DRUMHELLER, ALTA. — As an outbreak at an Alberta prison grows, those on the inside say they believe containment measures have gone too far.
There are currently 131 COVID-19 cases linked to the Drumheller Institution.
53 of them are active, but some say the virus numbers are not their only concern.
Multiple offenders have reached out to CTV News to complain of worsening living conditions they believe are unjustifiable.
“We’re locked in our cells for 23 and a half hours a day,” Charles Hugie said. “They’re feeding us at three or four o’clock for supper and then we go 17 or 18 hours without being fed again.
“Everybody has got the exact same complaints.”
Hugie is just one prisoner who says the lockdown has limited inside movement and taken away the ability of offenders to keep themselves healthy.
One inmate says he hasn’t been able to keep up with personal hygiene — like teeth-brushing and bathing — because of strenuous, extended cell time.
Hugie complains of not being able to communicate with his family because of strict lockdowns. His phone-call with CTV News was cut short after just minutes.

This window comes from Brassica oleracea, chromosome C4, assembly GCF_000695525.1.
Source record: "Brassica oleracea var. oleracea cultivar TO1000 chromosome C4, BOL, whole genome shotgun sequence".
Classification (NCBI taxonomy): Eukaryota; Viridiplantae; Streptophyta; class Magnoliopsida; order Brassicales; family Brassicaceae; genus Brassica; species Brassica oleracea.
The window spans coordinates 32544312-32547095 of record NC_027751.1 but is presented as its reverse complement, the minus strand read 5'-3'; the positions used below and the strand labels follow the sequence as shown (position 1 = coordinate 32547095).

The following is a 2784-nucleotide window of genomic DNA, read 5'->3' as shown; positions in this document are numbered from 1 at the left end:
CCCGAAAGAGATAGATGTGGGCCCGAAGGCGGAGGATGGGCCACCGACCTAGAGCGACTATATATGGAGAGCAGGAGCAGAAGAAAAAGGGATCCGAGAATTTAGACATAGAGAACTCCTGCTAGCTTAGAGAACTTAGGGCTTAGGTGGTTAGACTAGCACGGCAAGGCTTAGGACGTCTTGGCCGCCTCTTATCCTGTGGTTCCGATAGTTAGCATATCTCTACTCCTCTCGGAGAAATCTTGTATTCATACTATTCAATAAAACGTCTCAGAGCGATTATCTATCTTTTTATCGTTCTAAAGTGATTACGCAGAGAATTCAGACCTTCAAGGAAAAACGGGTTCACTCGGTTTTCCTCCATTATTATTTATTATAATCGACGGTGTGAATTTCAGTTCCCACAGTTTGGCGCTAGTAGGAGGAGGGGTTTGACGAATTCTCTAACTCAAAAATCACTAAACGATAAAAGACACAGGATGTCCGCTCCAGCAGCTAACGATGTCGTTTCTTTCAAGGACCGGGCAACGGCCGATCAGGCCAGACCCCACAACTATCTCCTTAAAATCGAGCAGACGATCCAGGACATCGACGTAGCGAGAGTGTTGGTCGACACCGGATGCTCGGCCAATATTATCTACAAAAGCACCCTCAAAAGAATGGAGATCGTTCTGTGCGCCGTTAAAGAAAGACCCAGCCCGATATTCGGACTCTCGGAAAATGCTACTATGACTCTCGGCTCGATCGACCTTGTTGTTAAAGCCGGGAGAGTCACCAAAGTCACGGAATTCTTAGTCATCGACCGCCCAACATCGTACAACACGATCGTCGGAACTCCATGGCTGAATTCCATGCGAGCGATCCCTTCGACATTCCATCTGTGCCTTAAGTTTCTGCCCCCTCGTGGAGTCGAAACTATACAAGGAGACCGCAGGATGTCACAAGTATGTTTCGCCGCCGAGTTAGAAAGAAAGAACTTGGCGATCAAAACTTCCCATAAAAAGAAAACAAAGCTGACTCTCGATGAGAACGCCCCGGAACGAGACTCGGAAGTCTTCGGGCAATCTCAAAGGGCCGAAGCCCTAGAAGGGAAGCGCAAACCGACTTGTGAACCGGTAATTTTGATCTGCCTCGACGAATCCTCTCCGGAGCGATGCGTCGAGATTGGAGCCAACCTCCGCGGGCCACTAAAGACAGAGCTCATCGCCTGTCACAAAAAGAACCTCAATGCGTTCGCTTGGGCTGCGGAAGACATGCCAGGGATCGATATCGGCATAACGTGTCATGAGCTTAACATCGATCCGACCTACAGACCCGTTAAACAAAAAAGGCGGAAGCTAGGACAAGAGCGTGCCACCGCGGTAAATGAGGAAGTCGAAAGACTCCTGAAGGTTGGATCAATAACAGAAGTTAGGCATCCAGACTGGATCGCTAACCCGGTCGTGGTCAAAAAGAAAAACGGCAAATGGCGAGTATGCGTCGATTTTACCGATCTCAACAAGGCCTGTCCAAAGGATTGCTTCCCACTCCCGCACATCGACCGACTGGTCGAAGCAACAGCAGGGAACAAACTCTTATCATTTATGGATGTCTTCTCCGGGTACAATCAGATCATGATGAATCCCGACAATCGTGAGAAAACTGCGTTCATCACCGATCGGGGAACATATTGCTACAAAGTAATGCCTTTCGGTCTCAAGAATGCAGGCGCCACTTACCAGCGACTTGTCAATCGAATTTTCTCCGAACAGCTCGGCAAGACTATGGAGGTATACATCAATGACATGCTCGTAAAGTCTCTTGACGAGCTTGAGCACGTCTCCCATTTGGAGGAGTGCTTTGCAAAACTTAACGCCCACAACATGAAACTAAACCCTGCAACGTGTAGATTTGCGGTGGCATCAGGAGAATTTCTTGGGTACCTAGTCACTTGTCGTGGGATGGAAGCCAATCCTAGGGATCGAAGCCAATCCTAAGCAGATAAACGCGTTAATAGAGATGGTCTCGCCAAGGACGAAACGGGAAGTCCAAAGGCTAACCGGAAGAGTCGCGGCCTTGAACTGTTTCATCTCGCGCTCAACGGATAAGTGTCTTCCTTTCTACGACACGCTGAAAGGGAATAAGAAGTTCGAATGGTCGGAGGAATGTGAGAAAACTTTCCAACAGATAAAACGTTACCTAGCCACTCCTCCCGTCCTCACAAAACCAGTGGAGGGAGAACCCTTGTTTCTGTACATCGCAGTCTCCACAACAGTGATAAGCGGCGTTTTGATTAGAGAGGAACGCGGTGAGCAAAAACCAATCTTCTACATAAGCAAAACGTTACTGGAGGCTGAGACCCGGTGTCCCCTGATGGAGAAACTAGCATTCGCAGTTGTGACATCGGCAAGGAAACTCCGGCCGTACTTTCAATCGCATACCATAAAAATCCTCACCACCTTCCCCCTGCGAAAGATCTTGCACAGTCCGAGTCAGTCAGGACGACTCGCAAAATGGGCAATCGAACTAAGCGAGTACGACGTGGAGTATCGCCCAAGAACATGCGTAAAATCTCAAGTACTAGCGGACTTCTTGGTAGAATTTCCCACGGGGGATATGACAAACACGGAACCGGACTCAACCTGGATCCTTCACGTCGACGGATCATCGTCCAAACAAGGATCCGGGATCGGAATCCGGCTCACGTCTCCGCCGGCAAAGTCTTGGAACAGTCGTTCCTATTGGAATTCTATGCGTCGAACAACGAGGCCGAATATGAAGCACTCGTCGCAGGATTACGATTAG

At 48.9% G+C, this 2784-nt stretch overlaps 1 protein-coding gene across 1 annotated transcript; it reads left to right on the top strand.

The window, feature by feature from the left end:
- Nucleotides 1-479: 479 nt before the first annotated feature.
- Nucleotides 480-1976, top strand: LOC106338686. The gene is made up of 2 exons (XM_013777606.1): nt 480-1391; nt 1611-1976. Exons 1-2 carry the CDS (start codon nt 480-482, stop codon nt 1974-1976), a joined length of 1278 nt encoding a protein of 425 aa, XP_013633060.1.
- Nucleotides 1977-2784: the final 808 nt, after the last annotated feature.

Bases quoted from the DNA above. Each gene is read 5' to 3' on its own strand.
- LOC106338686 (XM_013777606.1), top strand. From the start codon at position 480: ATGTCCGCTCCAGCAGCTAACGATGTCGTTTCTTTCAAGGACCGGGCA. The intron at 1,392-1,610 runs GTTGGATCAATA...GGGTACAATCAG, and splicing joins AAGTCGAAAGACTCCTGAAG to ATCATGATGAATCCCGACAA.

“(The institution managers and guards) just use COVID-19 as a blanket statement and say that none of their directives matter because of (the virus),” he said.
As of Friday, the outbreak hasn’t yet spread to every unit in the 582-prisoner capacity facility. That means the lockdown is a necessary one: at least according to the union representing federal correctional officers.
“It starts to get tense when you’re locked-down for close to a year now in different forms and this takes that to another level,” James Bloomfield with the Union of Canadian Correctional Officers said. “The true reality is that it is very tense.”
But Bloomfield says he believes living standards are still being tended to.
“We will do our best to maintain that level of care for everybody in the facility. That does not drop, but what does drop is the level of movement ability.”
Some of the issues may stem from a lack of staff.
Bloomfield estimates about half of the 200 officers inside are either sick or isolating.
The institution doesn’t want to add workers for fear of more spread.
“We don’t want to be bringing a problem from one institution into another,” he said. “The idea is to put a bubble around this as fast as we can.”
Since March 8, members of the Canadian Red Cross have been on site to assist.
Correctional Service Canada, which oversees the facility, sent a statement saying “the health and safety of employees, inmates and the public remain a top priority in all of our operations.”
The agency says it’ll “continue to work with our partners at Health Canada and the Public Health Agency of Canada, as well as engage with unions in taking the necessary steps to ensure everyone’s safety.”